“Courage is doing what you’re afraid to do. There can be no courage unless you’re scared.”


That first step is always the hardest.

I would like to think as a baby my second step was easier than the first, my second word easier than the first, and second thrown axe easier than the first. Let’s not question the validity of my claim to having axes as a baby, my point is that for as long as I can remember – the first step is always the hardest. From putting pen to paper on work assignments and school essays, to walking through the doors at the gym; the period of procrastination before starting is always something I’d look back on with regret. Your mind switches from making excuses, finding other things to do, looking at cat memes on the internet, to why the hell am I only starting this now, I’d be so much closer to where I want to be if I had just taken my leap and got started. It’s all good, it’s so human to have that wait, that mental block before taking the first step, it’s the hardest one you’re going to have to take, and remember; if you take it instantly, in a few days or in a few months, you are already further than you were, and usually the hardest part is done.

We are here to talk about getting over that mental barricade to your first step, because despite knowing the significance of being strong enough to take it, time is not always on our side. We are here for a finite period of time, so every moment spent wondering if you can, Is one less moment spent trying. None of us want to look back when our stories come to a close and wish we had taken more chances, and wonder why we hadn’t bet on ourselves.

I remember all the way through university, college, and likely even when I was a small toddler riding around on a bike pretending to be one of the Biker Mice From Mars (80’s cartoon reference, don’t judge me), every time I would finally start an essay, after obviously rearranging my room 8 times, cleaning the kitchen, and alphabetising the toothpaste, I’d always have the exact same feeling.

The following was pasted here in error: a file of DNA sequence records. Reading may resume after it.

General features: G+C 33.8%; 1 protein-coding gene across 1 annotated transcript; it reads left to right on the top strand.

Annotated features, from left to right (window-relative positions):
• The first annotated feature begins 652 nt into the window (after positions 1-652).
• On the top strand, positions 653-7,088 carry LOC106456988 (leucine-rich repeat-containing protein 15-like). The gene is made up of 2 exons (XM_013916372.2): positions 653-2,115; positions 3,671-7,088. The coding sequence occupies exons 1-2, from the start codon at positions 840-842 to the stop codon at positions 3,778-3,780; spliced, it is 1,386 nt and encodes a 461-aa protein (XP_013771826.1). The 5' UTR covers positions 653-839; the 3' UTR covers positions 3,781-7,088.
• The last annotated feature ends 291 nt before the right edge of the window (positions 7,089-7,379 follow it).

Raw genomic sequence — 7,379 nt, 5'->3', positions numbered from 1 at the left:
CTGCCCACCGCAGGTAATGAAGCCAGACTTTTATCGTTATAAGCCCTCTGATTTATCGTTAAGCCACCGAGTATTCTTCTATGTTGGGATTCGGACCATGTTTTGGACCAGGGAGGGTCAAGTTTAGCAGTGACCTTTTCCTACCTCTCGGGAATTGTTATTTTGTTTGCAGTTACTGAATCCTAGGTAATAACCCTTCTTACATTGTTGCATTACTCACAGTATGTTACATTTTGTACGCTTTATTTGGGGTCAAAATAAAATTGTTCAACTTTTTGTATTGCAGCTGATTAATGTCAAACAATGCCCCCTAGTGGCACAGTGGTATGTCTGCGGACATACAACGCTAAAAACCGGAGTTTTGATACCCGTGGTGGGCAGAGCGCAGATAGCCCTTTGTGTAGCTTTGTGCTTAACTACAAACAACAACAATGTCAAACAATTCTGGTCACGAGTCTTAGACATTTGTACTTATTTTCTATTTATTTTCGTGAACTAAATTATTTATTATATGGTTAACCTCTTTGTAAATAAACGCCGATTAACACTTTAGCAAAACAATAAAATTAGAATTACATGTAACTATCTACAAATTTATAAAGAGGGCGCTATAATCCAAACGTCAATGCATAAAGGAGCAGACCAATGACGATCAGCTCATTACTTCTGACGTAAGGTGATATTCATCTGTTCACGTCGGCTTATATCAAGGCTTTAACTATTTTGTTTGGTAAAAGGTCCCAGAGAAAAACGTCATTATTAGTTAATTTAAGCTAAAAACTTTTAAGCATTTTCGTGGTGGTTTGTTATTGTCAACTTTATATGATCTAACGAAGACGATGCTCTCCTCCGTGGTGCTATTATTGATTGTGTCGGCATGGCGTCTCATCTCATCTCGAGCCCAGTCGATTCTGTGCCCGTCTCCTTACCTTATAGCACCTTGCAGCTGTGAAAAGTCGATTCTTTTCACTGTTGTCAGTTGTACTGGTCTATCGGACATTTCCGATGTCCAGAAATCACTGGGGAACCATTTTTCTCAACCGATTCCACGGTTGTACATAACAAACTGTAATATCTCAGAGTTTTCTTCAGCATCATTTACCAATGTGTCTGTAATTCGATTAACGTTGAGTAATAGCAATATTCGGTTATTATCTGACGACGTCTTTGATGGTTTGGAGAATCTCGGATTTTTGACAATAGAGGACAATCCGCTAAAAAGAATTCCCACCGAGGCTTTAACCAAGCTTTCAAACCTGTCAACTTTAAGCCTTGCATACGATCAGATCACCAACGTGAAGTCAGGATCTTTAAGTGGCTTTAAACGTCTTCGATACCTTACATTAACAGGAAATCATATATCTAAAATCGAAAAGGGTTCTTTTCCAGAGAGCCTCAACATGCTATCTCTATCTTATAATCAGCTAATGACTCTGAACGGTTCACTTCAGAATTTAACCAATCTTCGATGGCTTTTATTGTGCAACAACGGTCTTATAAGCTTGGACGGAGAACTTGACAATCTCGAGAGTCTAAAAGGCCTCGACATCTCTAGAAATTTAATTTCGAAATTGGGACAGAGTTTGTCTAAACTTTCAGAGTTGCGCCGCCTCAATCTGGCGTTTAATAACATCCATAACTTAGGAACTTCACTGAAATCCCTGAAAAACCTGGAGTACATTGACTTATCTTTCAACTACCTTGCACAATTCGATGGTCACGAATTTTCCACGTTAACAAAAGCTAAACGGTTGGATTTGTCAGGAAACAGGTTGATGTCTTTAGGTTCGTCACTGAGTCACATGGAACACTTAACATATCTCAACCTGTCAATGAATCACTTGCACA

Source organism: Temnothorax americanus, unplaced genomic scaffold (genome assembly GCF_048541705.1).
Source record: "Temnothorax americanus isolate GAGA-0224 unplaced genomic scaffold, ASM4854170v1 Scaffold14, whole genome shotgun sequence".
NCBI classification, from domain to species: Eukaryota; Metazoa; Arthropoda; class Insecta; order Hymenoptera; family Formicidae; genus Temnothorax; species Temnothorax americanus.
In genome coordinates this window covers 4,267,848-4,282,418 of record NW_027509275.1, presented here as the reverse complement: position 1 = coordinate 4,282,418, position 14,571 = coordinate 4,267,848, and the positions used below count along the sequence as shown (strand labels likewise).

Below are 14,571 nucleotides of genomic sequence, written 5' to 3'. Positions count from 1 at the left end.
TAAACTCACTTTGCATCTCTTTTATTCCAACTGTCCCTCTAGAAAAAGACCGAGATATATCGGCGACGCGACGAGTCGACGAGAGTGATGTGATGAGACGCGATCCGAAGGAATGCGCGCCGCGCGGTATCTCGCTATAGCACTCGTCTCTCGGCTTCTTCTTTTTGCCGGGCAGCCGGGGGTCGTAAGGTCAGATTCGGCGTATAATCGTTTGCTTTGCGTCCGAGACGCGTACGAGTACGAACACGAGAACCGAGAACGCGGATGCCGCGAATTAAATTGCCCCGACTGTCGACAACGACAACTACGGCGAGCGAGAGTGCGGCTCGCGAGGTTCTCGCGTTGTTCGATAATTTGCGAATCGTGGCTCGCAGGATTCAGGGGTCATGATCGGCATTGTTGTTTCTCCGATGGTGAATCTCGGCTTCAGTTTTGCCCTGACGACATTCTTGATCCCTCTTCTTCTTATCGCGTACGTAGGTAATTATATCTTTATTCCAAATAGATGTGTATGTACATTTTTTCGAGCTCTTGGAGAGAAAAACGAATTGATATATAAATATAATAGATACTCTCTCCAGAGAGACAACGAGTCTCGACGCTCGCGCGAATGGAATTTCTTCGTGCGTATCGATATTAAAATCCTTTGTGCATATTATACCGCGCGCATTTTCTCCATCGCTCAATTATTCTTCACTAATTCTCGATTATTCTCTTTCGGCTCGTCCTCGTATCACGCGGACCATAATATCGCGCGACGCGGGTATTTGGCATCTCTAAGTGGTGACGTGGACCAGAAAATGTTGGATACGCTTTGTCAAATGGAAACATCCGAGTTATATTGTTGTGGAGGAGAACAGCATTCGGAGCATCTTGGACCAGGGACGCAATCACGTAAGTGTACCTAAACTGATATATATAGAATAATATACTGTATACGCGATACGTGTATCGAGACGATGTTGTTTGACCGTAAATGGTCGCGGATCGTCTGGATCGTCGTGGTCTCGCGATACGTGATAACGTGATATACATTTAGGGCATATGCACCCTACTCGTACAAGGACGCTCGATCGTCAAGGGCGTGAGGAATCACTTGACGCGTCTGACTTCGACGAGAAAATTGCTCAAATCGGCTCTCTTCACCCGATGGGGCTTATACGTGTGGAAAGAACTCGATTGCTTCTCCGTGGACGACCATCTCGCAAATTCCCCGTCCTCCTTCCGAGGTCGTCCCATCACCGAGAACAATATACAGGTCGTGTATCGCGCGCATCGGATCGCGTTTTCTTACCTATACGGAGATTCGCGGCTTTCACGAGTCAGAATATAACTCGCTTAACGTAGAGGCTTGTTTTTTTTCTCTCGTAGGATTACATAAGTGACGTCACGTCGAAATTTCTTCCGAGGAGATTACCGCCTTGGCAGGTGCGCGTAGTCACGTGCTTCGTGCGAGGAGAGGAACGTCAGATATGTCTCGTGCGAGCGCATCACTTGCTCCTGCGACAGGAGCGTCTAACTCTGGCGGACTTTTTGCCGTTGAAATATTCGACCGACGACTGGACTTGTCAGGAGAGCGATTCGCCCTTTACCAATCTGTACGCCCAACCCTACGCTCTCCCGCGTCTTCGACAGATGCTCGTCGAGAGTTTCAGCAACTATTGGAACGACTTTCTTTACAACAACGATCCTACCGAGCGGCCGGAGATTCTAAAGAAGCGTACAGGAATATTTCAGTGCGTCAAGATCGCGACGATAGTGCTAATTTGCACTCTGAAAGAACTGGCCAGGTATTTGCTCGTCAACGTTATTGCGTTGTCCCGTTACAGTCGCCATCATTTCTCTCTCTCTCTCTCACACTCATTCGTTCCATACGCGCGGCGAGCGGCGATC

“To dare is to lose one’s footing momentarily. To not dare is to lose oneself.”-

– Søren Kierkegaard

The same feeling came over me when it came to taking charge of my physical health, and to some extent, making NORSE Life. I used to tell myself maybe it’s just genetic, I’m overweight but it’s in my DNA. I used to look at myself in the mirror and tell myself how awesome it would be if I’d been exercising like I wanted to for the last few years, and imagined what I’d look like. It sounds ridiculous, but after years of living in jogging bottoms and big shirts (big shirts hide any excess weight you have, it’s science), my goals were as simple as being able to wear jeans and feel comfortable. When I first started going to the gym, although it was daunting, I had that same feeling; why didn’t I do this earlier? The story of making NORSE Life is a long one, and we’ll save that for another day.

Why didn’t I start this earlier? It’s like something just clicks, like you’re hanging over the edge looking down into the abyss. But that abyss is exactly where you need to be. As soon as you start the free fall everything just feels easier, you realise those chains you had put on yourself, manifested either physically or mentally were nowhere near as strong as you thought. Those chains that could’ve held Fenris himself feel nothing more than cotton string when truly tested. The only thing that’s changed is your window. Your window is smaller. Your window gets smaller every moment you wait. If I, or anyone else here at NORSE Life can help you take that leap of faith sooner, to become a better you, then this will all be worth it.

“The Best time to plant a tree was 20 years ago. The second best time is now.”


For The Pack,

\\ Ax



Minimalistic gut check.


2 weeks in isolation in the wilderness.


A self imposed hell month in the relentless pursuit of sigr.